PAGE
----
Doctors and Epidemiologists share some common goals, but sometimes their perspectives diverge. Doctors and Epidemiologist alike want to identify what is making patients sick so that they can receive the appropriate treatment. Each would also like this answer as soon as possible. The Doctor has a responsibility to his or her own patient, while the Epidemiologist has a responsibility to the community. This is where their paths often fork. Or rather, where the Doctor’s participation tapers off and the Epidemiologist participation picks up.
Doctor’s Choice for Diagnostics
Doctors have many choices when it comes to diagnosing the specific bug ailing their patient. They can request from a variety of fast kits which are Culture Independent Diagnostic Tests or CIDTs or opt for a longer, but more thorough culture confirmation tests. CIDTs are faster, but the culture confirmation tests have much more information.
CIDTs vs Culture
Let’s take a look at the differences between CIDTs and culture confirmation tests.
CIDTs can provide results in as little as a few hours and can even be performed in-house. These tests often require less expensive equipment and less training for the test to be performed, thus reducing the overall cost of the tests. CIDTs often detect antibodies or proteins that the bacteria produce very specific to a particular organism. While the detection process may only take a few hours, bacteria count in the sample might be too low for the minimum detection limit. These tests often take that into account offering a pre-enrichment step where the culture is allowed to grow for a short period of time – just enough to boost bacterial count to detectable levels. This increases the result turn-around-time, but not significantly. For a doctor who is trying to rule out different causes that might produce the same symptoms but would require different treatment depending on the result, CIDTs are a fast solution.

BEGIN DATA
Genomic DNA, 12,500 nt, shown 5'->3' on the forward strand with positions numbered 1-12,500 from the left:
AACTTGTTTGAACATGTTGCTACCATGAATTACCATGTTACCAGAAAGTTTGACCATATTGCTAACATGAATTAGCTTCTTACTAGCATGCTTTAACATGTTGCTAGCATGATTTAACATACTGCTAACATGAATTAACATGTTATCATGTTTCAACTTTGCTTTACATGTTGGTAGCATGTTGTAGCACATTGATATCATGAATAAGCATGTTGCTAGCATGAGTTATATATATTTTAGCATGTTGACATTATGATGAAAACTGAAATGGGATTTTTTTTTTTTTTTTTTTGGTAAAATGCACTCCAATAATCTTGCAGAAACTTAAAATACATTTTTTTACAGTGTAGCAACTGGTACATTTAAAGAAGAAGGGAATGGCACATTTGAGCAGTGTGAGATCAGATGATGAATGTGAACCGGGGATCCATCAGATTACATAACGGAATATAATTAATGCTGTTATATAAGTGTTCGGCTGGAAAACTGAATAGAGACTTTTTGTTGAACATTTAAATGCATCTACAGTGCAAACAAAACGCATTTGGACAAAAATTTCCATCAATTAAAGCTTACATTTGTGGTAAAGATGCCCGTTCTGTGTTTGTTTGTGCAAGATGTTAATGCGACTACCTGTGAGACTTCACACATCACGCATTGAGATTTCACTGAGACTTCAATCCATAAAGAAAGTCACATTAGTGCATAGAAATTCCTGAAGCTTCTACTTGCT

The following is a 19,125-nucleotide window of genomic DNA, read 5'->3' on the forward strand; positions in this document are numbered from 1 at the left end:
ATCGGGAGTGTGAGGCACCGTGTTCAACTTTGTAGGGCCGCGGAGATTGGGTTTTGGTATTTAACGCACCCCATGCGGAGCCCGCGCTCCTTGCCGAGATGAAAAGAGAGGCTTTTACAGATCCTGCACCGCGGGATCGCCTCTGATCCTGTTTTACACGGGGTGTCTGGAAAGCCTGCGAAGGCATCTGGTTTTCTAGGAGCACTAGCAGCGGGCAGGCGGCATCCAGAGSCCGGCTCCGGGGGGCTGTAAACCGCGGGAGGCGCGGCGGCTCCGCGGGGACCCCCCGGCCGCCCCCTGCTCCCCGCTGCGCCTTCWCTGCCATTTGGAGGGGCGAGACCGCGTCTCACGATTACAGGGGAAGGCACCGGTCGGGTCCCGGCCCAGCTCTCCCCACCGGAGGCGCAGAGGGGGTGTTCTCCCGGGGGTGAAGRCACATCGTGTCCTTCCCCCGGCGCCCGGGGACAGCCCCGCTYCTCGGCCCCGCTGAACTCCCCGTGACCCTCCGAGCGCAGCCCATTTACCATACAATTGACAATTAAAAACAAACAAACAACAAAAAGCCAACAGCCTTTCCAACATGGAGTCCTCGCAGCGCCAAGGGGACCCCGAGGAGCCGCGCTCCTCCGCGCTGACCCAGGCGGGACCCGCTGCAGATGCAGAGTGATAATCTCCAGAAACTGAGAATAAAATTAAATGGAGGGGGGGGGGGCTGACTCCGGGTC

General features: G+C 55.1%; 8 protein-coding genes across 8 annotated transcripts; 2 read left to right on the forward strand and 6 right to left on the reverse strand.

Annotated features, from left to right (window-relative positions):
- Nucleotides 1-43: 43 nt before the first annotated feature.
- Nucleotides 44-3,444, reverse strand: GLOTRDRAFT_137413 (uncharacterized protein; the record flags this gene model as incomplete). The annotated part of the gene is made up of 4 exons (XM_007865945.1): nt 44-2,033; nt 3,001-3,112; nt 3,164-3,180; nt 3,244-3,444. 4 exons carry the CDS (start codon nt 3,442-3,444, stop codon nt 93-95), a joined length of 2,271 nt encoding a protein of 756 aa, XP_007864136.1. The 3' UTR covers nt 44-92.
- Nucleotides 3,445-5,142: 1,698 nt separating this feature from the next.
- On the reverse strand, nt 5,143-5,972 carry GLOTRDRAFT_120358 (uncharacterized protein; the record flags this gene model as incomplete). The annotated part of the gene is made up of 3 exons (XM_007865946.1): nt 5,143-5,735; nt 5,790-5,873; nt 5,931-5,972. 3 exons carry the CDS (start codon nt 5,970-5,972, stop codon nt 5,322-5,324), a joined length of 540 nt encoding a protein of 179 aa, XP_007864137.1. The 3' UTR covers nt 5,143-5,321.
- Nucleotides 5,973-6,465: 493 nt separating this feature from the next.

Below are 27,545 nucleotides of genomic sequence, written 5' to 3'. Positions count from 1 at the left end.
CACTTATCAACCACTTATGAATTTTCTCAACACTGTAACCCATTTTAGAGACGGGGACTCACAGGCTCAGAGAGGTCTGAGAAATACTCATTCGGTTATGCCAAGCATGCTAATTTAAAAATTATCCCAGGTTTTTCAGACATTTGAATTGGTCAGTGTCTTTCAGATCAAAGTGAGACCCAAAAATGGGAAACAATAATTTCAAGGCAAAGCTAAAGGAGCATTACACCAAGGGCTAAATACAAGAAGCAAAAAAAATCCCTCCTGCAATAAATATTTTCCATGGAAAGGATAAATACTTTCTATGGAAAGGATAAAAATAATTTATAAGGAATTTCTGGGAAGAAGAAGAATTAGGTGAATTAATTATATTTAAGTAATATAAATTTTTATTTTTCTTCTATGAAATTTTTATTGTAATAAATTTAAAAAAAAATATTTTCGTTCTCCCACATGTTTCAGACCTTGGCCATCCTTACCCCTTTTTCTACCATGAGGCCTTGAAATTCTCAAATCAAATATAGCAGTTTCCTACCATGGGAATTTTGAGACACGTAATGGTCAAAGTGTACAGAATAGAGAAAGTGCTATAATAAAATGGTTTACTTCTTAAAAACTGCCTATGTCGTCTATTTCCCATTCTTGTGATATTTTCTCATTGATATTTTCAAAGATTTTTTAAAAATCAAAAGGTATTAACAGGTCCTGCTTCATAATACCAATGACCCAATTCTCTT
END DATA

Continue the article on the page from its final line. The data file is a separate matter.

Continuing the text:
Cultures provide much more information in addition to organism identification. Cultures allow the investigator to determine if the organism is alive or dead. This makes a huge difference when it comes to identifying if the organism is what is making the patient sick. Additionally, genomic information and DNA fingerprints can be obtained from growing the culture and purifying isolated DNA from the sample. This allows for very specific data collection. There are many strains or versions of the same organism. Obtaining the DNA whole genome sequence of the pathogen responsible for making the patient sick allows investigators to compare the minor differences to others who are also sick with the same pathogen. If the DNA fingerprints match, the two patients were likely sickened from the same source. Taking cultures to make isolates and performing DNA fingerprinting analysis on potential food sources that come in in patient interviews will allow investigators to definitively determine what food is the source and appropriate agencies can issue recalls as necessary.
Epidemiologist Choice for Monitoring
While CIDTs allow fast surveillance at the local medical care level, unless this information is passed on to the local or state health departments it stays under the radar. Epidemiologists often request that a sample be submitted for culture confirmation and analysis even though the pathogen has been identified and appropriate medical intervention has begun.